Iron ore prices have taken a pounding in recent weeks, crashing by around 18-22% since the end of June and the start of a new financial year.
Prices are also down by around 37% since the all time highs in May, but in the slide in the past few months, an interesting re-weighting has emerged that is benefitting Australia’s producers, especially Rio Tinto, BHP and Fortescue.
The 62% and Fe iron ore fines products produced by BHP, Rio and Fortescue Metals are back in demand – and that demand has helped narrow the outsized premium that 65% fines from Brazil commanded when prices were around their record highs.
Chinese steel mills preferred the higher iron content in the 65% fines from Brazil when prices were well above $US200 a tonne because it gave them slightly higher yields of steel and took slightly less coke to make and that meant slightly lower emissions.
That in turn meant better control of costs and a slightly higher steel yield when compared to the yield from 62% Fe and especially 58% Fe fines.
When those small differences were spread across tens of millions of tonnes of steel produced each week, the savings and gains were significant and drove the steel mills to push the premiums (compared to the price of 62% fe fines) well above $US30 a tonne in June and July while the premium over 58% fe fines jumped to nearly $US70 a tonne.
But since the downturn in iron ore prices accelerated from the end of June as the steel mills trimmed output under pressure from the Chinese government to cut production and lower carbon emissions, the need for the higher Fe content in the Brazilian fines has not been a major imperative.
Steel demand has turned down in China in the past six weeks as construction has slowed, car making weakened and other users reported weaker demand. So the steel mills are now looking at price rather than iron content as the driver for their purchases.
The 3% iron difference between the Pilbara and Brazilian fines isn’t a big deal but it’s the cheaper price of the Pilbara product – both for 62% and 58% that is now more attractive to the steel makers.
That switch in preferences has helped global iron ore prices recover a little this week after last week’s slump, which included a 13% slide on August 19.
Thursday saw the price of 62% Fe fines delivered to northern China settle at $US152.92, up around 3% or $US4.26 a tonne. That in turn was a rise of $US12.50 a tonne from the previous Friday’s price of $US140.44.
The price of 65% Fe fines from Brazil settled at $US170.60 a tonne on Thursday of this week, a rise of $US5 a tonne on the day and $US12 a tonne since August 20.
The price of 58% Fe fines also saw a nice bounce to $US122.88 a tonne on Thursday, up $US5.92 a tonne on the day and $US14 a tonne in the past week, or more than 13%.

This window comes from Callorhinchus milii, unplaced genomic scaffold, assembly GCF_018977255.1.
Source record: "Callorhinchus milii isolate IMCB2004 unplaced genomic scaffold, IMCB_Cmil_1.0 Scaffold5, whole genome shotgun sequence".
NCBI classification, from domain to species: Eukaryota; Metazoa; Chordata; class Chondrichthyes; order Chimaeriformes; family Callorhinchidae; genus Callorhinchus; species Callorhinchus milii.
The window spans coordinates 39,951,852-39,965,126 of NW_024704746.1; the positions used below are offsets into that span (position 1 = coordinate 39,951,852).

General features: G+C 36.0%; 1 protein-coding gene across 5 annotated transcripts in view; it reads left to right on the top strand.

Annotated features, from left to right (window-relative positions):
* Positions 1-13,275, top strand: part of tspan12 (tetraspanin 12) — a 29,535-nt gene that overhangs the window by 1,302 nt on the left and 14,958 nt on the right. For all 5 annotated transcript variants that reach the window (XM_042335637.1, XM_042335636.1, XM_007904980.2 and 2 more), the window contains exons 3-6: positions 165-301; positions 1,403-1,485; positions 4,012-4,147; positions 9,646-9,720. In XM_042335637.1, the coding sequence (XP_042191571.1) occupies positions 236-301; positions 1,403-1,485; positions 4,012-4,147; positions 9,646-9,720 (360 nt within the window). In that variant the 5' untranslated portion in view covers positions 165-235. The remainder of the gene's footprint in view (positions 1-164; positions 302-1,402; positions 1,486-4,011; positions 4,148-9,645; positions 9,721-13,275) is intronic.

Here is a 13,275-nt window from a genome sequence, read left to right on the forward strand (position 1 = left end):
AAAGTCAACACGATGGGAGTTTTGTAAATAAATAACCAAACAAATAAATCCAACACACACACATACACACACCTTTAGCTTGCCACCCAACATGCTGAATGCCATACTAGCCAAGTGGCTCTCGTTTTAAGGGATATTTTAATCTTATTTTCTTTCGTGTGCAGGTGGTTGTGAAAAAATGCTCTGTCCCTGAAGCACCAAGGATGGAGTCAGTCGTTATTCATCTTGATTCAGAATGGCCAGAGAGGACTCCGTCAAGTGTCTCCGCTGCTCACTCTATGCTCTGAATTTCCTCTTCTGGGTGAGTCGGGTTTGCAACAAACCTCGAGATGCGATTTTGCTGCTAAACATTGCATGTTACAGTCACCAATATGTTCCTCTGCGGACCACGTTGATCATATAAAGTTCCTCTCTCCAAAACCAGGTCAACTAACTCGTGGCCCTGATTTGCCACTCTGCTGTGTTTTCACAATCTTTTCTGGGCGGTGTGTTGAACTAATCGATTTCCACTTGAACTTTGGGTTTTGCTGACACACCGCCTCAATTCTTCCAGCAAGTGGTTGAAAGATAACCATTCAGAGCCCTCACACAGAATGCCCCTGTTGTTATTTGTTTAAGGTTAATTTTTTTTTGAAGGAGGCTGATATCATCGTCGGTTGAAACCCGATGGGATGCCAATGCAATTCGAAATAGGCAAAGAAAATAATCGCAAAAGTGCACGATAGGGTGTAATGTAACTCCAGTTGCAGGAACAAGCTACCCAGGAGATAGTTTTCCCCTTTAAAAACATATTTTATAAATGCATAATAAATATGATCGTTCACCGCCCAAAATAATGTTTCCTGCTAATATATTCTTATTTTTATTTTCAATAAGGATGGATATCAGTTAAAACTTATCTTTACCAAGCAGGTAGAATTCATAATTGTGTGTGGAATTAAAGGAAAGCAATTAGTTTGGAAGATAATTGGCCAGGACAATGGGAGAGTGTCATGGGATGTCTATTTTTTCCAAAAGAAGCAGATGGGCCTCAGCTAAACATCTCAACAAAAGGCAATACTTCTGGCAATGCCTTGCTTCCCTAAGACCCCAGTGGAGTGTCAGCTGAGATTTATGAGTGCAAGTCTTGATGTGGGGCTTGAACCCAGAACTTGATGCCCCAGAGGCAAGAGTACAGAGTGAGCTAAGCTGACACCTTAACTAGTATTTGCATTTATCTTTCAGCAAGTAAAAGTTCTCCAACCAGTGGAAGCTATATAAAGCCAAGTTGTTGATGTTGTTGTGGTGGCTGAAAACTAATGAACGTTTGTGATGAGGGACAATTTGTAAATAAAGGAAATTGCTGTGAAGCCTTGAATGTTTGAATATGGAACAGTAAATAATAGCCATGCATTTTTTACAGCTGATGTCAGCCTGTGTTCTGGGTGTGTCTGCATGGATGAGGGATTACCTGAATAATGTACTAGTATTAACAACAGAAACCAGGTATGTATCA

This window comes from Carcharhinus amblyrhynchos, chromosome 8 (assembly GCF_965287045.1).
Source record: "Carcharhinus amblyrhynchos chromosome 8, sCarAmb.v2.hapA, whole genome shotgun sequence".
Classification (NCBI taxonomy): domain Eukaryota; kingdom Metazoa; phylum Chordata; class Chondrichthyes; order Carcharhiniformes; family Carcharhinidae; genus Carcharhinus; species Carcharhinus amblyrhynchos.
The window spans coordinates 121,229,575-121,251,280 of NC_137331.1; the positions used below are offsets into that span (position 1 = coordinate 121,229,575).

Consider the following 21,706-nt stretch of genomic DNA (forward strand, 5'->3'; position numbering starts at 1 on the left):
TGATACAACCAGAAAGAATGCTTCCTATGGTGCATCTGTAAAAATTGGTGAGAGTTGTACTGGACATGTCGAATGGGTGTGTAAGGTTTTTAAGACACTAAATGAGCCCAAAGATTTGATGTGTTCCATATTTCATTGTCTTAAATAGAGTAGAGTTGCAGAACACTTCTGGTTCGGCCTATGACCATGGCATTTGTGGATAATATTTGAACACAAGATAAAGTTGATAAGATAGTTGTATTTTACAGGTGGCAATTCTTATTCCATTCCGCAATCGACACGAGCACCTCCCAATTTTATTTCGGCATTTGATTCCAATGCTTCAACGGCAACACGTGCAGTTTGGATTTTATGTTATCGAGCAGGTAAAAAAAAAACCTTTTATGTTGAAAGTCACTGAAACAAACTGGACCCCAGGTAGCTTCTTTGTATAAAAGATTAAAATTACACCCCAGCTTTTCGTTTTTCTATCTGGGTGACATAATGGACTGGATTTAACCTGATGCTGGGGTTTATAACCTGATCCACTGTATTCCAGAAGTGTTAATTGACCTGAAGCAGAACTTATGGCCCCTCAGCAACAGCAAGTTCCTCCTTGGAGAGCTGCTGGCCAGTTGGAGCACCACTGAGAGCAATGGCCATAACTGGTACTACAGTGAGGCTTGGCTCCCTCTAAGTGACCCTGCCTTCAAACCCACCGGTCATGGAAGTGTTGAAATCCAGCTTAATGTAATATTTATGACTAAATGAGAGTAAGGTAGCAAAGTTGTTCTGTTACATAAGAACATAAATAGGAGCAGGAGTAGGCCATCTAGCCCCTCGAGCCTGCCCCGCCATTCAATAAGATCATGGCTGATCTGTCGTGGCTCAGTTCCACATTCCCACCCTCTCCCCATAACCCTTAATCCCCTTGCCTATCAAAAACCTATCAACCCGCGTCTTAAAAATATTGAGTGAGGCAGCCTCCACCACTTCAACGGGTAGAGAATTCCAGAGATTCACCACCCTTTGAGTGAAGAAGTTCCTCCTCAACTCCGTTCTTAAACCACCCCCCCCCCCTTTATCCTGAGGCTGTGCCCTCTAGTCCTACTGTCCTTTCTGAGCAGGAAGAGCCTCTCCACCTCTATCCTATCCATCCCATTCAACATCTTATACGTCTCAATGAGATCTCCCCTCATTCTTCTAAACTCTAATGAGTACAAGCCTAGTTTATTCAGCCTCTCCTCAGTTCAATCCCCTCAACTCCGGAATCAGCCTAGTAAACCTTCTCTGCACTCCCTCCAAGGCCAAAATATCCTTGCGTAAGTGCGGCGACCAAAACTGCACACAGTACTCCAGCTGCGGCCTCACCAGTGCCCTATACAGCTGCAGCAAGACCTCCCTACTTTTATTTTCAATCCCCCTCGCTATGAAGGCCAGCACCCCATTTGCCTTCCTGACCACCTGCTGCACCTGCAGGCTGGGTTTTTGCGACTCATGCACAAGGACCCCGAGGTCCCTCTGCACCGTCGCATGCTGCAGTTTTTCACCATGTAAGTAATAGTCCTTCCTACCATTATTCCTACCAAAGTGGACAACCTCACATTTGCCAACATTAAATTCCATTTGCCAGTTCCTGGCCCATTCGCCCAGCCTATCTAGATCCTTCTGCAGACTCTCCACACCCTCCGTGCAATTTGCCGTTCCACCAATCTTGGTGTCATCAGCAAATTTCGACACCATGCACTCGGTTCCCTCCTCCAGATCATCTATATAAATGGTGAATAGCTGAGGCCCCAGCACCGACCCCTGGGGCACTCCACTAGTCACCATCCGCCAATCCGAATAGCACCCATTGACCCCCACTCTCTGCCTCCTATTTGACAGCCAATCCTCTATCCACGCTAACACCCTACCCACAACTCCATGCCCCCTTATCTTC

At the end of July 65% Fe fines had a premium of $US33 a tonne over 62% Fe fines and $US68 a tonne over 58% Fe fines.
On Thursday of this week that premium had shrunk to $US17 a tonne for 62% Fe fines and to $US60 a tonne for the 58% Fines product from the likes of Fortescue.
It doesn’t sound much, but it does tell us that the 62% Fe fines from the likes of BHP and Rio are back in favour among steelmakers.
At the moment the mills have no pressing need to maximise steel output because they will be producing less steel thanks to the government’s edict. In that situation it becomes more a function of the basic cost for iron ore and the 62% Fe product is cheaper than the fines from Brazil. The shorter shipping distance for Australia also helps because it means the Chinese mills do not have to keep as much ore in their stockpiles, which means lower working capital costs.
At the same time the mills’ costs base is being pressured a surge in coking coal prices to above $US380 a tonne for high grade coal of the type produced by BHP from Queensland but can’t be bought by Chinese mills because of the government ban.
Covid and a shortage of shipping has meant supplies of high-grade coal from Mongolia and Russia are falling short and imports from Canada and the US are also hard to source, and Chinese mines can’t supply the higher quality coking coal.
Japanese, South Korean, Taiwanese and Indian steel companies are paying high prices for Australian coking coal and the Chinese steel mills are missing out and being forced to pay even higher prices for the coal they can source from non-Australian producers.
The record level for iron ore prices of May and June won’t be returning any time soon, if at all, but because of quality, price and proximity, the Australian 62% Fe product is back in a preferred position for the time being for Chinese steel mills.
Next week Fortescue Metals releases what will be a record profit for the year to June and there will be a lot of chest-puffing and boasting about that, but one thing to keep in mind is that the record will be based on an average coal price for the year of $US135 a tonne (and $US168 a tonne for the final quarter).
At $US122 a tonne at the moment for 58% Fe fines, a repeat record for Fortescue won’t be happening any time soon.